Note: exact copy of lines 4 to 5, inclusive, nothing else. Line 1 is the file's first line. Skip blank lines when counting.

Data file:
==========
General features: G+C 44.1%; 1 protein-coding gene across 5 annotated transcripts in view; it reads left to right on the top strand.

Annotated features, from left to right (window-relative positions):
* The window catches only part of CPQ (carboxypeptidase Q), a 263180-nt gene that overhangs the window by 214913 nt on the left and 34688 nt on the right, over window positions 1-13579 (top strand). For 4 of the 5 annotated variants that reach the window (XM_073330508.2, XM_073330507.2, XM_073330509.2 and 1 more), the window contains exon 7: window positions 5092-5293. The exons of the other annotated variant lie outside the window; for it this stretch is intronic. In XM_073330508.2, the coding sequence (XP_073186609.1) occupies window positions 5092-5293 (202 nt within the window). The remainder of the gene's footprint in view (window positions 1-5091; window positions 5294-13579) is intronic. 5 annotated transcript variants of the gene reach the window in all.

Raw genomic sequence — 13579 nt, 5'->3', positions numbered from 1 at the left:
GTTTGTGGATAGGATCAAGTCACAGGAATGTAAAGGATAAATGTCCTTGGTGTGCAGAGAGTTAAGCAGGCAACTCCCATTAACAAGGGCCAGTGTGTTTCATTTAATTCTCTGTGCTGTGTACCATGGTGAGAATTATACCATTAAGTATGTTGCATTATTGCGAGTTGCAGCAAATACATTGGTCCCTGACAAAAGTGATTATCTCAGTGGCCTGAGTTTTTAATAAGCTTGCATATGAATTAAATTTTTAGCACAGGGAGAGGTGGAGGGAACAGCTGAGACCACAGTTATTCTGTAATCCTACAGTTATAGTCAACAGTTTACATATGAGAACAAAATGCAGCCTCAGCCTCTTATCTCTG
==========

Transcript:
Raw genomic sequence — 13579 nt, 5'->3', positions numbered from 1 at the left:
GTTTGTGGATAGGATCAAGTCACAGGAATGTAAAGGATAAATGTCCTTGGTGTGCAGAGAGTTAAGCAGGCAACTCCCATTAACAAGGGCCAGTGTGTTTCATTTAATTCTCTGTGCTGTGTACCATGGTGAGAATTATACCATTAAGTATGTTGCATTATTGCGAGTTGCAGCAAATACATTGGTCCCTGACAAAAGTGATTATCTCAGTGGCCTGAGTTTTTAATAAGCTTGCATATGAATTAAATTTTTAGCACAGGGAGAGGTGGAGGGAACAGCTGAGACCACAGTTATTCTGTAATCCTACAGTTATAGTCAACAGTTTACATATGAGAACAAAATGCAGCCTCAGCCTCTTATCTCTG